Halakhic Positions of Rav Joseph B. Soloveitchik
by R. Aharon Ziegler
Kedusha often symbolizes itself by the concept of withdrawal; for example, Kedushat Shabbat obligates a person to refrain from productive work of the 39 melachot. However, we must also sanctify the Shabbat through positive actions, and not merely through passive abstentions. One such way we are Mekadesh the day, according to Ramban (Shemot 20:7) is “to turn away from preoccupying thoughts and give our souls pleasure in the ways of GD, like visiting the sages and prophets to hear the word of GD”.
When the Shunamite woman tells her husband that she is going to visit the prophet Elisha, he asks her, “Why are you going to him? Today is not Rosh Chodesh nor Shabbat” (Melachim Bet-4:23). The Ramban quotes the Gemara (Rosh HaShana 16b) which infers from this pasuk that on those days, on Rosh Chodesh, there is a Mitzvah to visit the prophet or the Chacham in your midst. Similarly, we find that in the days of the Talmud, everyone would gather on Shabbat afternoon to listen to a scholar’s communal lecture. Furthermore, the Rabbis even created a prohibition against studying Ketuvim on Shabbat to ensure that people would come to the public drasha (see Shabbat 115a).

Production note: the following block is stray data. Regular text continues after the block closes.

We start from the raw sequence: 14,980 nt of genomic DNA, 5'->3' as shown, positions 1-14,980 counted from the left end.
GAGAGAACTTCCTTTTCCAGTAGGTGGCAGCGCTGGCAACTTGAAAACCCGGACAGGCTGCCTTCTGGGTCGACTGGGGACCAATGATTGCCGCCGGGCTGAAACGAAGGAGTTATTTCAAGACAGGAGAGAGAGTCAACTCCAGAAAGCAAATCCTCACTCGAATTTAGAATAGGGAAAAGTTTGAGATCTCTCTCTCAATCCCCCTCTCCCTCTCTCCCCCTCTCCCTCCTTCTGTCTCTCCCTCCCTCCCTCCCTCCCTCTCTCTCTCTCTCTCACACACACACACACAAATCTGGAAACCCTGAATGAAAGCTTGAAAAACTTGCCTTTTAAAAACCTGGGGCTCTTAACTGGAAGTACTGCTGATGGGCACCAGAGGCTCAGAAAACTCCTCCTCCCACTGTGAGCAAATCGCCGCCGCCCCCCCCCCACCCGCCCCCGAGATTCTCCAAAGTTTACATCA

Thus, on Shabbat, learning Torah is double Kiyyum; it is a fulfillment of Talmud Torah as on any other day of the week, but it also a fulfillment of “Le’kadesho”, which is imbuing the day with Kedusha and spiritual delight. Learning Torah is, and it should be, a delightful experience.